With an undersaddle pickup installed, the saddle usually sits more loosely in the bridge slot than normally as per recommendation of the pickup manufacturer (I suppose they want  to achieve perfect saddle-to-pickup-strip coverage). It is also not often the case that a brand-new guitar comes from the guitar manufacturer with a perfectly snugly sitting saddle that doesn't drop out when flipping the guitar—at least not in my experience.

I don't think any action is required. Play and enjoy your fabulous J-15 and please do post pictures.

Edited by Leonard McCoy

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Relatively loose sitting saddles seem to happen quite often. I have replace the saddles of my J35, Southern Jumbo and J185 after discovering, that the edge of the saddle "leans" towards the neck - of course as the strings are pulling in this direction. I have never considered a risk for breaking the bridge, but thought this could have a negative impact on sound and intonation. All three guitars have undersaddle pickups. 

I have replaced the original saddles by Graph Tech Acoustic Bridge Saddles - the version for Gibson acoustics - as they are available in Germany, ordered them from thomann. I had to grind the new saddles fit them in the slots, they are little too long and too high as the piezo ist under the saddle. The thickness mostly fits without or with grinding them a little. I am using sandpaper and for the last round Polishing Rubber. The sound with the Graph Tech saddles is good for me, maybe there are better or more sophistacted replacement saddles but they seem to by equivalent to the original saddles.

I have no idea if the "loose" saddles just happen by summation  of the tolerances or if there is a technical reason why Gibson makes them this way. 

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Thanks to Everyone for your advice and experience.  Forgive me for not posting pictures, I must get a new camera!  First thing I will do is get an inspection mirror today and check my work.   If I have the strings fitted properly I might cut the suggested reliefs in the pin to get a flush finish.  When I change strings in a couple weeks I'll inspect the saddle fitment more closely to see if it wants to tilt.  If it seems sloppy and prone to tilt I might replace with one that is sanded to fit with a little more "interference."   It's my  first Gibson, and such a great sounding instrument.  One that fills a hole where my Taylor 310  can't go.  Thank You Gibson community!

Edited by 6shooter
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The saddle should fit tightly without wiggling. Also, simple physics would mean that a loose saddle becomes even more of an issue the taller it is above the bridge, as the leverage increases.

As for poorly fitting bridge pins, the best solution is to get unslotted pins, then cut slots in the bridge just wide enough to make room for each string, then ream the hole to give it the same taper as the pins.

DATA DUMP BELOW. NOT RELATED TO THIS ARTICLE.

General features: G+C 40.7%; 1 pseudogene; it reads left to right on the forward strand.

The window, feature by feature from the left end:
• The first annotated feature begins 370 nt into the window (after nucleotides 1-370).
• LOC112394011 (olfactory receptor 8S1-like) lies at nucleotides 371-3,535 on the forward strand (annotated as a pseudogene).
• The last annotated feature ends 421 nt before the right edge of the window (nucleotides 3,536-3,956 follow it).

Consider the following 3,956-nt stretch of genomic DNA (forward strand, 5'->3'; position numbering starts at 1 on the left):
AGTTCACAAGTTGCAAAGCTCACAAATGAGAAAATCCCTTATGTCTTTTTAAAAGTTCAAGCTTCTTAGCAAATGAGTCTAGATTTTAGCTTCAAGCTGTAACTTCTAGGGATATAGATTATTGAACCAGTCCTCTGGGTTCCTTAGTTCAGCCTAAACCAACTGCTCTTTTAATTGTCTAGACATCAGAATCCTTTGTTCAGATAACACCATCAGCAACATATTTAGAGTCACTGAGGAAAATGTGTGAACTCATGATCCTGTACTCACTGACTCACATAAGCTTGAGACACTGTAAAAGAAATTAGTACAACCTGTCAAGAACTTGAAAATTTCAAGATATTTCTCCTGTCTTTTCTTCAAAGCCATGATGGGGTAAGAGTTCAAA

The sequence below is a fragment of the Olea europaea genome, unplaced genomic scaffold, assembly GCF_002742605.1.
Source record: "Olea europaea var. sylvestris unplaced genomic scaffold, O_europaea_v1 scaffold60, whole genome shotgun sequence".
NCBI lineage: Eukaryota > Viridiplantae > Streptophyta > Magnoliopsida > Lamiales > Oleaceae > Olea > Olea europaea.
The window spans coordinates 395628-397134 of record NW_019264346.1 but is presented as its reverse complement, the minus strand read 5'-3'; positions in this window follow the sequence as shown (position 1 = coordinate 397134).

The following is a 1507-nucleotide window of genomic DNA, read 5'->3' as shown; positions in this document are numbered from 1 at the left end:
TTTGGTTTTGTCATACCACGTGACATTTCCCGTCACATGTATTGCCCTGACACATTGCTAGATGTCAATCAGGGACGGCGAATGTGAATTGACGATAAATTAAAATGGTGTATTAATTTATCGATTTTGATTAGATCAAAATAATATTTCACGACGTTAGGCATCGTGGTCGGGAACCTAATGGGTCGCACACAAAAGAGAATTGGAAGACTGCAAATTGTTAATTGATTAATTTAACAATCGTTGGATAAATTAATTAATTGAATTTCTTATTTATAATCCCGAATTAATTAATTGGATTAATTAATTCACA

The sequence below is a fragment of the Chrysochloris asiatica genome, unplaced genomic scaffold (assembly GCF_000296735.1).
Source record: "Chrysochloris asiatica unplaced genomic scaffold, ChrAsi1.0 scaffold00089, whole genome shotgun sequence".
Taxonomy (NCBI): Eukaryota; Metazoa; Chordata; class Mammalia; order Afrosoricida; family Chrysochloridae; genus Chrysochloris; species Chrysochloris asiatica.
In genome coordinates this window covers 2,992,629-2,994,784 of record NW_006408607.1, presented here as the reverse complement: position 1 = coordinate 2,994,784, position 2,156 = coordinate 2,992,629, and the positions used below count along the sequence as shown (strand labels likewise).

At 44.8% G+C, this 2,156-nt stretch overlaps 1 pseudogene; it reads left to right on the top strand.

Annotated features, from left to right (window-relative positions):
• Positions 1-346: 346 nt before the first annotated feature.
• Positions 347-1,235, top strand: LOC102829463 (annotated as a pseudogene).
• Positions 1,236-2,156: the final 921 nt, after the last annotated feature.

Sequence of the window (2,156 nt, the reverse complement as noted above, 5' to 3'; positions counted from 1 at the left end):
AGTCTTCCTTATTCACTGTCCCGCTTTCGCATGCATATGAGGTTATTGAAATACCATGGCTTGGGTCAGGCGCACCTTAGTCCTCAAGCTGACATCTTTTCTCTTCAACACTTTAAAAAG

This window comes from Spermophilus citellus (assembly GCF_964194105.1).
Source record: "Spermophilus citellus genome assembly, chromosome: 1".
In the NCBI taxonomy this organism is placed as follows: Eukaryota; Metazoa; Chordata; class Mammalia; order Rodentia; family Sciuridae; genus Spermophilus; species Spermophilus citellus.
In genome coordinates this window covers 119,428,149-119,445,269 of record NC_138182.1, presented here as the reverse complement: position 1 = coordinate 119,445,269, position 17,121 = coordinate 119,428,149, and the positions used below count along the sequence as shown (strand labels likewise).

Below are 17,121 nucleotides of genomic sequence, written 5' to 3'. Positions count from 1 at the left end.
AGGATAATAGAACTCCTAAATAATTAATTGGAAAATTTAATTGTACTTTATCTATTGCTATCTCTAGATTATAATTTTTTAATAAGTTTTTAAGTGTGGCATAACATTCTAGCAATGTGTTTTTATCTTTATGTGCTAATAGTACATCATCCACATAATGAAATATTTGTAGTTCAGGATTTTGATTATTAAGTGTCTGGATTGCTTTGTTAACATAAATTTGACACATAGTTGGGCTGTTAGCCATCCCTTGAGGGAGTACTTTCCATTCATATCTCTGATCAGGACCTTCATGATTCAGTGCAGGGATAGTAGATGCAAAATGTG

I do this to all my guitars, and it's actually very easy given you have the right tools. Stew Mac sells a kit especially for this:

Bridge slotting

Bridge reaming

Unslotted pins

A tapered pin in a straight hole will always wiggle, eventually causing the ball end of the string to creep up the hole, leaving premature damage to the bridge plate. Martin guitars were always slotted up until some time in the 1980's when it was abandoned for cost reasons (only the Authentic series is slotted today). To me, it makes perfect sense from a tone AND wear perspective to create the best possible fit between strings, bridge, and pins in the area responsible for the most energy transfer in the guitar. This is what slotting does.

Lars

Edited by Lars68

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1 hour ago, 6shooter said:

Thanks to Everyone for your advice and experience.  Forgive me for not posting pictures, I must get a new camera!  First thing I will do is get an inspection mirror today and check my work.   If I have the strings fitted properly I might cut the suggested reliefs in the pin to get a flush finish.  When I change strings in a couple weeks I'll inspect the saddle fitment more closely to see if it wants to tilt.  If it seems sloppy and prone to tilt I might replace with one that is sanded to fit with a little more "interference."   It's my  first Gibson, and such a great sounding instrument.  One that fills a hole where my Taylor 310  can't go.  Thank You Gibson community!

If you got a phone, you have one. Unless its a flip phone.

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Don't know where you are 6s, but ideally you'd like a mirror equipped with LED lights. I'm a little out in the country and could only get one online.

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6 hours ago, Sgt. Pepper said:

If you got a phone, you have one. Unless its a flip phone.

OK, believe it or not, I have never had a cellular phone.  It is indeed possible to do without one.  I would, however, like a better digital camera.  My next purchase I guess.  Thanks Sarge!

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5 hours ago, 6shooter said:

OK, believe it or not, I have never had a cellular phone.  It is indeed possible to do without one.  I would, however, like a better digital camera.  My next purchase I guess.  Thanks Sarge!

I thought I was the only person on earth without a cellphone.

As far as the saddle is concerned, I had a loose saddle on my J-45 RW. The intonation was awful. After having the saddle replaced it was spot on.

Edited by Paul14